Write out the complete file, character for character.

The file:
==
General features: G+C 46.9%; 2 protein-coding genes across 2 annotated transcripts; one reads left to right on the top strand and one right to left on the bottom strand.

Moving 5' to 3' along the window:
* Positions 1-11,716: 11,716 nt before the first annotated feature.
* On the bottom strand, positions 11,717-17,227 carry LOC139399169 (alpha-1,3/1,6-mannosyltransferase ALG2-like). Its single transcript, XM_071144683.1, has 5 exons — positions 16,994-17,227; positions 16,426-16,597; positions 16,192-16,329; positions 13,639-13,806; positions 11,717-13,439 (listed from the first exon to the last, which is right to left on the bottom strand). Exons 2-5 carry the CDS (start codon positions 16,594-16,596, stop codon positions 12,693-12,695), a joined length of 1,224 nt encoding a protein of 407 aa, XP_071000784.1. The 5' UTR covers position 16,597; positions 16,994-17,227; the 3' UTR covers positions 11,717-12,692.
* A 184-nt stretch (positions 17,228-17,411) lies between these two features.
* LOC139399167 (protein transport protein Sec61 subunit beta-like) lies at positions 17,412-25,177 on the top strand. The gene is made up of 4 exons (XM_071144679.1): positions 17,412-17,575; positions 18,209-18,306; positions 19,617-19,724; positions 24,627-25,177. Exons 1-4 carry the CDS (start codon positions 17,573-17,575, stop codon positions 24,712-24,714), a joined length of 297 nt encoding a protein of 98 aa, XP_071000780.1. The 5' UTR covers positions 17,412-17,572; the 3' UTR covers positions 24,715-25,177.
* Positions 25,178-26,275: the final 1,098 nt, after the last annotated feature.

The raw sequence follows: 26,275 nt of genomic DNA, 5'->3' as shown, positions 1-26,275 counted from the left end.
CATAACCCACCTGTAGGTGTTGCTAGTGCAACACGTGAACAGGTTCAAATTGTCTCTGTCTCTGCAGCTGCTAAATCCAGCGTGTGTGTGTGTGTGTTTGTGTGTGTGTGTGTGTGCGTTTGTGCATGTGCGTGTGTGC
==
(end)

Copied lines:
General features: G+C 46.9%; 2 protein-coding genes across 2 annotated transcripts; one reads left to right on the top strand and one right to left on the bottom strand.

Moving 5' to 3' along the window:
* Positions 1-11,716: 11,716 nt before the first annotated feature.
* On the bottom strand, positions 11,717-17,227 carry LOC139399169 (alpha-1,3/1,6-mannosyltransferase ALG2-like). Its single transcript, XM_071144683.1, has 5 exons — positions 16,994-17,227; positions 16,426-16,597; positions 16,192-16,329; positions 13,639-13,806; positions 11,717-13,439 (listed from the first exon to the last, which is right to left on the bottom strand). Exons 2-5 carry the CDS (start codon positions 16,594-16,596, stop codon positions 12,693-12,695), a joined length of 1,224 nt encoding a protein of 407 aa, XP_071000784.1. The 5' UTR covers position 16,597; positions 16,994-17,227; the 3' UTR covers positions 11,717-12,692.
* A 184-nt stretch (positions 17,228-17,411) lies between these two features.
* LOC139399167 (protein transport protein Sec61 subunit beta-like) lies at positions 17,412-25,177 on the top strand. The gene is made up of 4 exons (XM_071144679.1): positions 17,412-17,575; positions 18,209-18,306; positions 19,617-19,724; positions 24,627-25,177. Exons 1-4 carry the CDS (start codon positions 17,573-17,575, stop codon positions 24,712-24,714), a joined length of 297 nt encoding a protein of 98 aa, XP_071000780.1. The 5' UTR covers positions 17,412-17,572; the 3' UTR covers positions 24,715-25,177.
* Positions 25,178-26,275: the final 1,098 nt, after the last annotated feature.

The raw sequence follows: 26,275 nt of genomic DNA, 5'->3' as shown, positions 1-26,275 counted from the left end.
CATAACCCACCTGTAGGTGTTGCTAGTGCAACACGTGAACAGGTTCAAATTGTCTCTGTCTCTGCAGCTGCTAAATCCAGCGTGTGTGTGTGTGTGTTTGTGTGTGTGTGTGTGTGCGTTTGTGCATGTGCGTGTGTGC